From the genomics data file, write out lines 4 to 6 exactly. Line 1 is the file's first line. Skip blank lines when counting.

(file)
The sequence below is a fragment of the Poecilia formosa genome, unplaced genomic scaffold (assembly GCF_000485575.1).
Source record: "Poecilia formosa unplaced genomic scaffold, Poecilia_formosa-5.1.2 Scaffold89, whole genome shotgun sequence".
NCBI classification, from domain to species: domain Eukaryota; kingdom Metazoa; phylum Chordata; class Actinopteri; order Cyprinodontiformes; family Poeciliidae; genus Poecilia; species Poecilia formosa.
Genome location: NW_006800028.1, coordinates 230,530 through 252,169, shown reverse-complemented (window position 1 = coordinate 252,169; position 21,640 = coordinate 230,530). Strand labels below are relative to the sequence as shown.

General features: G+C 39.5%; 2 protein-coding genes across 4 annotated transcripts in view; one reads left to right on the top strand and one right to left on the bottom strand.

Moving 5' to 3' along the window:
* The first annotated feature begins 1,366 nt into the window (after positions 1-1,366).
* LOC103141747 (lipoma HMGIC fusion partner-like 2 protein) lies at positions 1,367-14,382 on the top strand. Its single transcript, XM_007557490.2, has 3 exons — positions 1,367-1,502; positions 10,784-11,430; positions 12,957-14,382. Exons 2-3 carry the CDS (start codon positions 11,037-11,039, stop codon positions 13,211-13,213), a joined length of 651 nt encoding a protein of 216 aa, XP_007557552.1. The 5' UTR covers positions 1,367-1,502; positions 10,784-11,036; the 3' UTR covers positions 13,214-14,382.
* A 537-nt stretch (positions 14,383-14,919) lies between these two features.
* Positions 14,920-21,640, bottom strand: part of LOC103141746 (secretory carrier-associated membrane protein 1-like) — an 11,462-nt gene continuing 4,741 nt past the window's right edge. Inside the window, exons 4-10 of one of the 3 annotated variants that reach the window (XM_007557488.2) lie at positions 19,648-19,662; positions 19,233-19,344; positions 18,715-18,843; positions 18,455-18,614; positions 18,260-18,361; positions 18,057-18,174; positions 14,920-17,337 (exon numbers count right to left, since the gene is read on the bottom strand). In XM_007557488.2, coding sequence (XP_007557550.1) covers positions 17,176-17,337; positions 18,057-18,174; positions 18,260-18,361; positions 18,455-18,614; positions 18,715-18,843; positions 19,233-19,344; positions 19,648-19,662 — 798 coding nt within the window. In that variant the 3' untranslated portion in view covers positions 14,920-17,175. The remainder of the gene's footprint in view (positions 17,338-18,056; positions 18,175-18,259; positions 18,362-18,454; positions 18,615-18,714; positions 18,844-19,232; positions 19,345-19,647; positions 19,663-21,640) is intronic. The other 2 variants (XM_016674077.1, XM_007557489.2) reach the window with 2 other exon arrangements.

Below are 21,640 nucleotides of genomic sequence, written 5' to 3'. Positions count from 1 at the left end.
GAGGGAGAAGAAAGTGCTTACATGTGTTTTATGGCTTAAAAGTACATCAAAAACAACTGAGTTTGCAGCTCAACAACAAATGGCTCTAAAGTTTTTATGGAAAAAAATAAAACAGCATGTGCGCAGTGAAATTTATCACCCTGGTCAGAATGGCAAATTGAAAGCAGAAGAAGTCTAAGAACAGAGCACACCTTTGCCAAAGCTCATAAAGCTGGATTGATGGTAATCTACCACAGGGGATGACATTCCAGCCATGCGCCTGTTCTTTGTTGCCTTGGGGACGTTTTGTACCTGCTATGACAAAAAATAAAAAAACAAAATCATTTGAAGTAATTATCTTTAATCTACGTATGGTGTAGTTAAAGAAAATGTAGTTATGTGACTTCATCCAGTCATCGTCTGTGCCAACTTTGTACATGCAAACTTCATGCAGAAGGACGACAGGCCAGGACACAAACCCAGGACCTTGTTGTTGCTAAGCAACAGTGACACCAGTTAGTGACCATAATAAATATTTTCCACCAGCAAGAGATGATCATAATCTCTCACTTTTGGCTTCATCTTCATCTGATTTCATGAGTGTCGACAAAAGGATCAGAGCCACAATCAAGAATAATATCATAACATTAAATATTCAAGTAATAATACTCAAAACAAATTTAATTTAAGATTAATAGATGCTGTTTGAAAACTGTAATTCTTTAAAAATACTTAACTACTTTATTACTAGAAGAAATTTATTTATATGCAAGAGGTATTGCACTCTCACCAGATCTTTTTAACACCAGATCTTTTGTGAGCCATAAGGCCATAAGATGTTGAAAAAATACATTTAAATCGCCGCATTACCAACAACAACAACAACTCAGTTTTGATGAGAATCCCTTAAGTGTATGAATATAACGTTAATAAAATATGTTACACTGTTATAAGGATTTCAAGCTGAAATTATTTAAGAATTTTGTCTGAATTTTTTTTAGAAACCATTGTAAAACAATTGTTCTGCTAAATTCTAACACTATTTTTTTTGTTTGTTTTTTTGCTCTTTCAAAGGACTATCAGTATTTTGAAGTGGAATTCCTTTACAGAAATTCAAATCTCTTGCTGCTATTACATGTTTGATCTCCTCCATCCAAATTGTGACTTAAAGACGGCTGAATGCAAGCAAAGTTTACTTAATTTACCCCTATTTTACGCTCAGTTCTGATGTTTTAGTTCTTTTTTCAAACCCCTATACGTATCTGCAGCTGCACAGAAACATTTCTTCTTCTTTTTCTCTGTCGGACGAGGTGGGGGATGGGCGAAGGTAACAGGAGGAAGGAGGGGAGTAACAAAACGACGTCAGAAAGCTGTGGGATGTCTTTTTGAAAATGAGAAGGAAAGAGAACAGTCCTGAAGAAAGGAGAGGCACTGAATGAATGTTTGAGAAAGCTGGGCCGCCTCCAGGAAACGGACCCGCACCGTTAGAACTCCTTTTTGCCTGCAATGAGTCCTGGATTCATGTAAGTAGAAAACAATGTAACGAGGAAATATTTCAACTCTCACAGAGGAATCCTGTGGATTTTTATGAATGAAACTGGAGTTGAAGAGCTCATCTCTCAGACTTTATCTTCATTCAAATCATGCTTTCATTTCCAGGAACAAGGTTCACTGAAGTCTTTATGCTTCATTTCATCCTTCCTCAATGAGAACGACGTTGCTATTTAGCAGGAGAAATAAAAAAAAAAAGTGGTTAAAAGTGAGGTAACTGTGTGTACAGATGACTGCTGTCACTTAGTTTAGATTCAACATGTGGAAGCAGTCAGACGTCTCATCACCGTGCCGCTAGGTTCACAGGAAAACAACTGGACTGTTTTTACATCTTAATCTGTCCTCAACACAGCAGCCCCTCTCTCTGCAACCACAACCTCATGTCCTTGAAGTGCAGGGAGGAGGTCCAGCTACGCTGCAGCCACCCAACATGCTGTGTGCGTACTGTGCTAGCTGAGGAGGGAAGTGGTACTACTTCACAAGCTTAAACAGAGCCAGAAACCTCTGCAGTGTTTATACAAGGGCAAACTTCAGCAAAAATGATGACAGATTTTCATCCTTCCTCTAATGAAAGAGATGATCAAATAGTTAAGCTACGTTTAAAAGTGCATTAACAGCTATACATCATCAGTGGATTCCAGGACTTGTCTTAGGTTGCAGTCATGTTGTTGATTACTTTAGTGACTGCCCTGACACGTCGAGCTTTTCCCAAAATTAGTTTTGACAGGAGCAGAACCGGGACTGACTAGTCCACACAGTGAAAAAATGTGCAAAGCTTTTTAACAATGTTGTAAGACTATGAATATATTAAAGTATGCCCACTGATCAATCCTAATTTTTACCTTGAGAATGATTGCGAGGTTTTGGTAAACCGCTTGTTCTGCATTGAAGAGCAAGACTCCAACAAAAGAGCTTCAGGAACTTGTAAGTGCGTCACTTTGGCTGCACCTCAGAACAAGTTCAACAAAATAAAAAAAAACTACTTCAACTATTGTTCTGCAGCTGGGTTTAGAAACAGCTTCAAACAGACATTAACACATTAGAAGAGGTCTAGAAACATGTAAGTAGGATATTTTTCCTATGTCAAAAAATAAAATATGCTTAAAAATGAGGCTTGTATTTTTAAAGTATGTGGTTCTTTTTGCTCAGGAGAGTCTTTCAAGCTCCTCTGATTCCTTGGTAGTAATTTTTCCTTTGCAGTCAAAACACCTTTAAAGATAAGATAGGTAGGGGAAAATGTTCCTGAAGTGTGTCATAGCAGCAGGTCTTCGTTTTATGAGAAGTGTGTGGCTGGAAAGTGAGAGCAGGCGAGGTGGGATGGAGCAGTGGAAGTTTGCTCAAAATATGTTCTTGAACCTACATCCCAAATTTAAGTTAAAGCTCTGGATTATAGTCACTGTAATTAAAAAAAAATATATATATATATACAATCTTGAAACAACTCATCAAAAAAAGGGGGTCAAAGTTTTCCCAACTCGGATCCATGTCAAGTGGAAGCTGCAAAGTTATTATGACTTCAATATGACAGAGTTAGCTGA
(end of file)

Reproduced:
Genome location: NW_006800028.1, coordinates 230,530 through 252,169, shown reverse-complemented (window position 1 = coordinate 252,169; position 21,640 = coordinate 230,530). Strand labels below are relative to the sequence as shown.

General features: G+C 39.5%; 2 protein-coding genes across 4 annotated transcripts in view; one reads left to right on the top strand and one right to left on the bottom strand.

Moving 5' to 3' along the window: